Firebrand manager Louis van Gaal has announced his retirement from professional football after more than three decades, citing “family reasons,” a Dutch newspaper reported Tuesday.
“I don’t believe I’ll return back to work,” Van Gaal told popular daily tabloid De Telegraaf, which added he is “definitely drawing a line under his training career.”
The man nicknamed the “Iron Tulip” has received dozens of lucrative offers since his unceremonial axing from Manchester United last year, including a three-year contract in the East, most likely China, which would pay an estimated 50 million euros ($53.4 million) over three years, the paper said.
“I could have taken the contract,” Van Gaal told the paper. “But I’m still here. So much has happened withinmy family and it has become time to face facts.”
Flamboyant and outspoken, Van Gaal, 65, found himself in the midst of a family drama after the husband of one of his daughters unexpectedly passed away, De Telegraaf said.
Despite winning the FA Cup last year — United’s first major silverware since the retirement of legendary boss Sir Alex Ferguson — Van Gaal was given the boot in May.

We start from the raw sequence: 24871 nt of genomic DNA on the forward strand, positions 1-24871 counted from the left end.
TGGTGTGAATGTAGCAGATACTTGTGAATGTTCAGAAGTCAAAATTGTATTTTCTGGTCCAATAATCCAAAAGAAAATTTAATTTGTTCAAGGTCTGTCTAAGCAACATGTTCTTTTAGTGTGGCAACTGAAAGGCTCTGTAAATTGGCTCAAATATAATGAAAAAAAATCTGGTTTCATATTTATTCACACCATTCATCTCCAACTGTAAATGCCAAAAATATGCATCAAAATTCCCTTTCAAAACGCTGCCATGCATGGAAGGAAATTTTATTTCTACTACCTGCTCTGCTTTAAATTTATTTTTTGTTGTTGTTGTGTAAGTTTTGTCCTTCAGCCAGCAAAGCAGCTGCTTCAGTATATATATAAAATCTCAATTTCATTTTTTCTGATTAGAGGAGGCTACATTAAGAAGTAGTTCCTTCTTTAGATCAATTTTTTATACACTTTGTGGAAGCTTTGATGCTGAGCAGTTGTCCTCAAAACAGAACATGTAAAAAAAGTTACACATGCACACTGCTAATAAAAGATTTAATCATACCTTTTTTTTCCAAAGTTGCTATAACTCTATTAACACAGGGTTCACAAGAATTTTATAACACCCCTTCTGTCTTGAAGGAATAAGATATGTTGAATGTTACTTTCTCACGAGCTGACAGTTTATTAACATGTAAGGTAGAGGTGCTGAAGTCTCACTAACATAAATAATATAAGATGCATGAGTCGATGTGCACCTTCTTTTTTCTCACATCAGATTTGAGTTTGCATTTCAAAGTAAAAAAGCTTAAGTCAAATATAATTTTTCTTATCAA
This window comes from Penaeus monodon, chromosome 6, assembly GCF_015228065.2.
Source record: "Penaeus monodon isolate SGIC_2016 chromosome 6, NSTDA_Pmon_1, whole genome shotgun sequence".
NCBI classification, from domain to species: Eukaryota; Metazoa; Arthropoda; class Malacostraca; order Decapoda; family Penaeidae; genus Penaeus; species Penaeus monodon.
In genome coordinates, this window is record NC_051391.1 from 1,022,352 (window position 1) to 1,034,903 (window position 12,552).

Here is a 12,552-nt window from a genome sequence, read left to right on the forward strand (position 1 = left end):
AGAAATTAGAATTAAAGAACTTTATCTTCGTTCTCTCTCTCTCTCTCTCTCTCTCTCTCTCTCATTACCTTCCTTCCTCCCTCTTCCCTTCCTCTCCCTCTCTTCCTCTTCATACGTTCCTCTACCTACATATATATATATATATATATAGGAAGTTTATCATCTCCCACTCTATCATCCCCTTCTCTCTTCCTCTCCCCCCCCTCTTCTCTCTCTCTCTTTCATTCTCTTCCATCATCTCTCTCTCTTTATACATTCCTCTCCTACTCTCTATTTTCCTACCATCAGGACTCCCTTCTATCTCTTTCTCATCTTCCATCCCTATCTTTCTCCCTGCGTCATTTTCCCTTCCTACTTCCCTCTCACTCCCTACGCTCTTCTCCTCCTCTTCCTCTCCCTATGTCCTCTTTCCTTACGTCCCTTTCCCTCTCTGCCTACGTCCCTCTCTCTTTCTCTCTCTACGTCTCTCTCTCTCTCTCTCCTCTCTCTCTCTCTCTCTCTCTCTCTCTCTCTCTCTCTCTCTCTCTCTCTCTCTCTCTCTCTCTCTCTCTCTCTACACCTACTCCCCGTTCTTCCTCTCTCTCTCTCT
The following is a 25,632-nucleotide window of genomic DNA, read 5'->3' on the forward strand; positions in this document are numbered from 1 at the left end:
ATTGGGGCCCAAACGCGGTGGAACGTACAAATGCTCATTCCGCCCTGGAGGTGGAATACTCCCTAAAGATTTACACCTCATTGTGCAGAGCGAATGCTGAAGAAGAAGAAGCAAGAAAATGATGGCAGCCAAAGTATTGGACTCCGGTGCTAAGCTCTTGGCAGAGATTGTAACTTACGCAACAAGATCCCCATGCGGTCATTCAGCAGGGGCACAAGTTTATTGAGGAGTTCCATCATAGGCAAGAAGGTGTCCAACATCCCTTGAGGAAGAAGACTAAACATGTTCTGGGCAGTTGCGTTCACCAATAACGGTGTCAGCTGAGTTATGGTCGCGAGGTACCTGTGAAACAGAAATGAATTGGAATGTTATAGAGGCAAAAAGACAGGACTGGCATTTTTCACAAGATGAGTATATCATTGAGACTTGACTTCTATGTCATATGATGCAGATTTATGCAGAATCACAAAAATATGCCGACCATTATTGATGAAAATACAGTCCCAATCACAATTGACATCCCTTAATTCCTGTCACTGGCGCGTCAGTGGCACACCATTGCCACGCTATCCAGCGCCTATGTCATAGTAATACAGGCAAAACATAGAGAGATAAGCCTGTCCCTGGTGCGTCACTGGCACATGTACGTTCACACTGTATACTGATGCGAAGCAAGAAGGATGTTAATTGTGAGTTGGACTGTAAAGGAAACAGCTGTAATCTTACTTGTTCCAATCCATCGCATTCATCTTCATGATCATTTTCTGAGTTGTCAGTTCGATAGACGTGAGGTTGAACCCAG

He said then he was contemplating taking another manager’s job.
“I said I would stop, but then cleverly called it a ‘sabbatical’. But now I don’t believe I’ll return to work,” Van Gaal told De Telegraaf on receiving a lifetime achievement award in The Hague on Monday.
“Actually I wanted to stop after the (FIFA) World Cup,” in Brazil in 2014, where Van Gaal’s Dutch side ended third behind Argentina and Germany.
“Then suddenly England called. It was a beautiful country I did not yet have on my cv,” he said.
Winning the FA Cup with the Red Devils “was the greatest achievement of my career,” he added.
Asked whether he has realised all his dreams, the man often known for his blunt answers during press conferences said: “I have achieved everything during my lifetime.”
“I don’t want to brag about all the countries where I’ve worked, and the level of clubs I’ve coached, but for me there’s really nothing else left (to do),” Van Gaal said.
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